Lear more about addiction


Addiction and dependence is not just a matter of choice, morals or weak character.

‘Addiction’ is a biopsychosocial genetic disease. Historically we have understood that addiction is symptomatic of: unresolved internal conflict, a learned behaviour from positive rein enforcement, an adaptive behaviour to poor social and coping skills and / or an identified dysfunction of a family system where one person hold the family hostage.

An incomplicated definition of ‘mental illness’

Mental illness may be defined as, “Any of various psychiatric conditions, usually characterized by impairment of an individual’s normal cognitive, emotional, or behavioural functioning caused by psychological or psychosocial factors”. (American Heritage Medical Dictionary 2007)

According to this definition, addiction is a mental illness while in practice they are considered separate. When individuals experience substance abuse or pornographic abuse, they seldom like to think of themselves as struggling with a mental illness. However the fact is that there is much in common, simply because addictions clearly impair control over choices regarding their addiction.
Science is only now catching up with clinician to explain how addiction, substance abuse and recovery work. Clients can now be reassured that research in the area of neurobiology and genetics now point to the causes of ‘chemical dependence’. This differs from the term ‘substance abuse’ (a voluntary drug overuse). According to Carlton Erickson (Professor of Pharmacology U of Texas), the disease of ‘chemical dependence has a large genetic component driving the disease (up to 60%). When this is combined with the extended use of a drug it leads to neuroadaptation of the brain’s reward or please pathways. It is this neuroadaptation that leads to confusing and deviant messaging to the frontal lobe. This interferes with the frontal lobes normal function of controlling impulse associated with decisions making and cravings.

Addictions have cousins (co-occurring disorders)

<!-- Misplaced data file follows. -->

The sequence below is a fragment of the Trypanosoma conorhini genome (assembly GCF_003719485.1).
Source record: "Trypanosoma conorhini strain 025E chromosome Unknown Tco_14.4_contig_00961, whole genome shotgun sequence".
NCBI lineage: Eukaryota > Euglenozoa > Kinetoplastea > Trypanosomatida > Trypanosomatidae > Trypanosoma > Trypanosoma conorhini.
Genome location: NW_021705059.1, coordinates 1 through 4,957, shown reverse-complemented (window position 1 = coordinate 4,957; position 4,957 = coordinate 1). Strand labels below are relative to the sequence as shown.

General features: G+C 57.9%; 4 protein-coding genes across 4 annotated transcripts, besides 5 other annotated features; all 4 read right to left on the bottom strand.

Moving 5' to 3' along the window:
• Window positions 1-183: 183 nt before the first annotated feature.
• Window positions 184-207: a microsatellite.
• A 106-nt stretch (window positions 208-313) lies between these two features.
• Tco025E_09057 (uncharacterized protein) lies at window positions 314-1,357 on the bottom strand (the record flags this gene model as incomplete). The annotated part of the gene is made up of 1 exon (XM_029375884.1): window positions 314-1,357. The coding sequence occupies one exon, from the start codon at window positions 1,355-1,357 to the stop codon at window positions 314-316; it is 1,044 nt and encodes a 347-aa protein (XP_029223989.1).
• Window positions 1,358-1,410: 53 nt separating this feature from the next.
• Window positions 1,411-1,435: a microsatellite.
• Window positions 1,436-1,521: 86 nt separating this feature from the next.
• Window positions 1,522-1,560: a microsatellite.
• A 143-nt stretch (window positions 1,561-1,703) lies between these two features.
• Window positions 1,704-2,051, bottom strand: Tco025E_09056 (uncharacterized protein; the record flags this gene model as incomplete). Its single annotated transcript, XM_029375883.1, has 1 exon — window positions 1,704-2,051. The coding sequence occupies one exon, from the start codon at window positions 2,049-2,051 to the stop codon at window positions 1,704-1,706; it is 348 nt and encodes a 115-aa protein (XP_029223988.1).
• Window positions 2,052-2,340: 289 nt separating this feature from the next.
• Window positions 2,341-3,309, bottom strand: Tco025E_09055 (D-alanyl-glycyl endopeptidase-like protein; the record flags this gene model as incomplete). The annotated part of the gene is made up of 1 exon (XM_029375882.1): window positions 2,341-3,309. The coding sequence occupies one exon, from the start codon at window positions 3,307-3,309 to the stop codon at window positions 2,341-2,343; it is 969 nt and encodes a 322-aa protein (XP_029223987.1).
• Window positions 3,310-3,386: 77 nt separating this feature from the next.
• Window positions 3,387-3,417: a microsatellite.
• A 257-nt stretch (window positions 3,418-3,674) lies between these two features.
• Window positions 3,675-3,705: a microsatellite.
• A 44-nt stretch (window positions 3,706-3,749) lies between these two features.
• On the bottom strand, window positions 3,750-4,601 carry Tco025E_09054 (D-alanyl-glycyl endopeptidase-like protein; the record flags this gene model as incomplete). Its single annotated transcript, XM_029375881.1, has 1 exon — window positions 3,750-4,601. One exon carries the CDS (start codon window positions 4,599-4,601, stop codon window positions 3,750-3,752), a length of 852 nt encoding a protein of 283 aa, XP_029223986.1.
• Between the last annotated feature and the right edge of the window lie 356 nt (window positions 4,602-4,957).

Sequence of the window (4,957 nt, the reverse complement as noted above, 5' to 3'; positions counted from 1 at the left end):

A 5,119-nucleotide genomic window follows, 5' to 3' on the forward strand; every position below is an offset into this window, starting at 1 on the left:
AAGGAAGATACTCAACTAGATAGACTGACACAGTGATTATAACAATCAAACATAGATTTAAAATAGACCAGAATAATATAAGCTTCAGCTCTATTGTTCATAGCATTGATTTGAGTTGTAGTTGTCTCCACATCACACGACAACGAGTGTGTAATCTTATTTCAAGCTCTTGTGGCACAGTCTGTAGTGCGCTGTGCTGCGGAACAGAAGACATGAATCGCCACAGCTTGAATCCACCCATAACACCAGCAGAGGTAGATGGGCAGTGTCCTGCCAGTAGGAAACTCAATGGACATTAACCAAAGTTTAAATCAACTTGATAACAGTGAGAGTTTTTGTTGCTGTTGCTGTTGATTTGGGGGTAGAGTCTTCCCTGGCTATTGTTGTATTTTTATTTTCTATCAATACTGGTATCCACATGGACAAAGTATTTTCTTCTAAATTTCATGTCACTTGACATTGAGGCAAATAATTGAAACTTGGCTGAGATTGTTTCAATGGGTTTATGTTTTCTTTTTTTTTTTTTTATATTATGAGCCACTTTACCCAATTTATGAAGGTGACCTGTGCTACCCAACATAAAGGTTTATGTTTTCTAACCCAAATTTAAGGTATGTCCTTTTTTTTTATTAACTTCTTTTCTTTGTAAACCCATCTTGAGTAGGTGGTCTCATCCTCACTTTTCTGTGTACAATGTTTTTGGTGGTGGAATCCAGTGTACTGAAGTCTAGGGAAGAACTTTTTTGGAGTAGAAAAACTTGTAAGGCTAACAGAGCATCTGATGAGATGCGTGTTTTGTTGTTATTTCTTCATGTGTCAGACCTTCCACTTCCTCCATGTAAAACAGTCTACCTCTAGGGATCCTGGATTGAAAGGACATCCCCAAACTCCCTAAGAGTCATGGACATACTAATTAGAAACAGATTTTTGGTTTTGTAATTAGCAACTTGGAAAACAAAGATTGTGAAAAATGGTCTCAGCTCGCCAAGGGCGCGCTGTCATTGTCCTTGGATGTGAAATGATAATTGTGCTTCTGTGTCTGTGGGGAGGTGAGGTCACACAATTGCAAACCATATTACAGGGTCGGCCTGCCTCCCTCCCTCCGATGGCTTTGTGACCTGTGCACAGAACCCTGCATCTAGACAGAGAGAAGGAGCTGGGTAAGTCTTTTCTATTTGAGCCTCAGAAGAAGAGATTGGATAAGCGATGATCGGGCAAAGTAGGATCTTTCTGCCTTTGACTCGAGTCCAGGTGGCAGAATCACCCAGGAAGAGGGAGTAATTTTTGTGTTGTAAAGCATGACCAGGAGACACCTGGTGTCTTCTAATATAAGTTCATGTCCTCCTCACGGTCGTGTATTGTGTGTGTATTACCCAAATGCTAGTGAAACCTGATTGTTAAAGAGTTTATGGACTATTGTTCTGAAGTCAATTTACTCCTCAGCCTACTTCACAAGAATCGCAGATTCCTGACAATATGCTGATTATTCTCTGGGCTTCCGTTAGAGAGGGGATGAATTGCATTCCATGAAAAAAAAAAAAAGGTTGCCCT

Certain disorders tend to ‘hang together’! It is probably for the same reasons why people hang together. They tend to find support and help. As an example if someone is struggling with social anxiety, the regular use of alcohol takes the edge off the anxiety. This is often termed ‘self-medicating’. When the alcohol wears off and the anxiety or depression returns they consume more alcohol. In like manner people with personality disorders – or who have a rigid ego-defense system use multiple forms of denial. They may argue quite convincingly, minimizing the negative effects of substance abuse in their life.

The cousins that can tend to hang together are:
  • Anxiety Disorders
  • Depression
  • ADHD & Conduct Disorder
  • Post-traumatic Stress Disorder
  • Borderline Personality Disorder
  • Antisocial Personality Disorder
  • Impulse Control Issues
  • Bi-polar Disorder

New addictions to be concerned about:

Internet & texting
Internet gambling
Pornography & internet sexting
Love addictions
Food addictions

Connect now!

At Bayridge we love families... all kinds of families. We work with adults, spouses and teens every single day. After working with literally tens of thousands of families we have learn a few things of what works and what does not. It is not just the individual wrestling with addictions that are hurting.

It just takes 40 seconds of courage and we will prove to you five reasons why you will be glad you chose Bayridge Counselling Centre. If you take the first step, we will walk beside you for the second, third until you have reached your goal.

It is not an easy thing to do this alone! Let us help!


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